By Neha Kasera
While other regions of Asia have embraced transgender persons within their culture, from the Bissu in Indonesia to the Manang of Borneo, the experience of transgender persons within South Asia has long been fraught with challenges around legitimacy, identity, and representation
“We just didn’t fit in those boxes of male and female and then we became an outbox for everybody in the society.” (Laxmi Narayan Tripathi, transgender activist)
Within India, the battle for acceptance is fought at the most foundational levels, with members of the transgender community representing some of the most vulnerable people in our society. From our WC’s to our identity cards, gender within India has regularly been taught as a binary: male and female. The idea of a gender spectrum only emerged within mainstream discourse over the past decade, and even then, its mention is sure to be accompanied by controversy. Transgender people are often seen as inferior, being treated as beggars or thieves; as transgender activist Rachana Mudraboyina says, “due to stereotypes, we are often portrayed as criminals; nobody talks about what happens to trans people.”
Despite the fact that over 2 million of India’s population are transgender, the community is often silenced and continues to have to fight on a daily basis just for their voice to be recognised by the masses. But, even with the challenge of living within a society built on judgement and stereotypes, the community has fostered a number of remarkably inspirational transgender people who have broken down barriers and proven that their talent and hard work has little to do with gender.
Rudrani Chettri- a transgender activist who opened India’s first transgender modelling agency
Transgender activist Rudrani Chettri spearheads Mitr Trust in Delhi and opened the first Indian transgender modelling agency called Bold in 2015. Rudrani reflected on how a personal incident in her life affected her deeply. After being denied entry to a mall where a man told her “there is nothing available for people like you”, Rudrani recognized how her personal experience of stigmatization and the feeling of frustration was an unfortunately unifying experience, shared by so many other transgender people. This experience led her to the idea behind opening up a modelling agency, which she hopes will change such public perceptions of transgender people.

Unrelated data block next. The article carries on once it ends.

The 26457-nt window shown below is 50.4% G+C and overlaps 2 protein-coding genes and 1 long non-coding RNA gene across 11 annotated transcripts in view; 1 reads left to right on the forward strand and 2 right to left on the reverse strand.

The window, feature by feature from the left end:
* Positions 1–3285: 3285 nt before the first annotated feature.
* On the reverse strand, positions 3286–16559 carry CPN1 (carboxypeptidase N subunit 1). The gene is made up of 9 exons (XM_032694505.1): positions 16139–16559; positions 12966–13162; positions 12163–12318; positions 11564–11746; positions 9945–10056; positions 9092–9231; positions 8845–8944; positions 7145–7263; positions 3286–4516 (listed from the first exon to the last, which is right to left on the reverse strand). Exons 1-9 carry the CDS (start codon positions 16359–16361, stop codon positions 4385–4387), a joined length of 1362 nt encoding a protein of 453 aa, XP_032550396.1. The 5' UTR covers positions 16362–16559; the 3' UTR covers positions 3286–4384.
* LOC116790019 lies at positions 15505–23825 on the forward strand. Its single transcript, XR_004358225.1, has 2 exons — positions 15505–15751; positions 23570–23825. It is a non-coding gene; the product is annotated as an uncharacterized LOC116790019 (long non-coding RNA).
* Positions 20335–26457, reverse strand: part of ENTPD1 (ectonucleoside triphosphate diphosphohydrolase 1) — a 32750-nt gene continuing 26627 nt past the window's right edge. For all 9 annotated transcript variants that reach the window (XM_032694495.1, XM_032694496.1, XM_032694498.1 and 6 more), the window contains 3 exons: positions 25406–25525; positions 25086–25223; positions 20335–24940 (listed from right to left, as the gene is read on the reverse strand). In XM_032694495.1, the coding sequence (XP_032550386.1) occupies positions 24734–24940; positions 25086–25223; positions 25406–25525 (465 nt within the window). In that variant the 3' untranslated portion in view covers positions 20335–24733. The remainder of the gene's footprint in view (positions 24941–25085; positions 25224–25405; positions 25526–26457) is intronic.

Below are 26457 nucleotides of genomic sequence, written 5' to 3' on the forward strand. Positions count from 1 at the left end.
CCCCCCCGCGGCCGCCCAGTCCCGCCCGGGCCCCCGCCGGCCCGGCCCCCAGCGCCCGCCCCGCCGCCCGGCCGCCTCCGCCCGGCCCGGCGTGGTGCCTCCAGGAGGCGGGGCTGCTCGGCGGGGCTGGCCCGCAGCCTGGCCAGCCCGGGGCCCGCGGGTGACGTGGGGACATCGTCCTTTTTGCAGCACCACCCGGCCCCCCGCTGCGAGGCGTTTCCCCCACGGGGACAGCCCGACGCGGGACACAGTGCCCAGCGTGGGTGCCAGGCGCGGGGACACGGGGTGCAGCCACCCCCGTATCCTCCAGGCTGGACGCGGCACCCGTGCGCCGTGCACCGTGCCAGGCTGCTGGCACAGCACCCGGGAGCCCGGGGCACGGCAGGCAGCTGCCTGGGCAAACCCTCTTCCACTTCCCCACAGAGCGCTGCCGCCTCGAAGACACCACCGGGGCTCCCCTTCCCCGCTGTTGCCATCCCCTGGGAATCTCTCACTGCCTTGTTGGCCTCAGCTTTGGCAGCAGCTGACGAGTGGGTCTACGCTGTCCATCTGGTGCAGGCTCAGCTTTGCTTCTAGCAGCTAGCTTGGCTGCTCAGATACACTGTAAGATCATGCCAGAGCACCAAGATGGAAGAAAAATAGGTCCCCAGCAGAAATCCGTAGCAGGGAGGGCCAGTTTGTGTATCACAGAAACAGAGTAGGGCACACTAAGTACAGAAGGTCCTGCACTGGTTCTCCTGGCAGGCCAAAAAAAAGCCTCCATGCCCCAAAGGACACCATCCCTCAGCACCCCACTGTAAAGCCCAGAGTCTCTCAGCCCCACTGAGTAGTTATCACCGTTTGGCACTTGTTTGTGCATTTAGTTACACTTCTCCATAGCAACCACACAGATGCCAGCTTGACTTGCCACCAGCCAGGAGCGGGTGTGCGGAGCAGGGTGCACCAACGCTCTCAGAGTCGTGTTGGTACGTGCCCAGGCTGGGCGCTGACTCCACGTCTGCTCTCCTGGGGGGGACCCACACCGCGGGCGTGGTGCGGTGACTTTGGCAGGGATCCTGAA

“For some reason, it is understood that people like me cannot participate in any so-called ‘normal’ activity,” she said.
With the motto of “you’re beautiful irrespective of your gender”, Bold was founded. “My dogs never discriminate, why must you? You’re intelligent beings.” Chettri said, beaming. She is an inspiration to many who have wanted to go into similar fields but have been denied a place because of their gender and identity.
Joyita Mondal- From school dropout to India’s first transgender judge
Born and brought up in a Hindu household, Joyita had to overcome a lot of obstacles and face constant discrimination in claiming her own identity as a trans woman. “I didn’t tell my family that I was unable to take the verbal bullying by other boys in my school. I just told my mother I had got a job in Dinajpur, a neighbouring district in the state, and wanted to go there. I told her that I would come back in two months if things didn’t work out, and she consented.” Joyita recalled bitter memories of how she dropped out of school when she was 15, had to sleep at a bus stand and beg on the streets. Through her fight for the rights of trans people, over time, she became familiar with the struggles faced by other communities as well and began working for the rights of all others facing social discrimination. She completed her studies through correspondence and got herself a degree in law. In 2010, she was the first trans person from her district to get a voter ID. Later, Joyita started her organisation, Dinajpur Notun Alo Society, which has gone on to help thousands of people in her district.
Manabi Bandhopadhyay- India’s first transgender college principal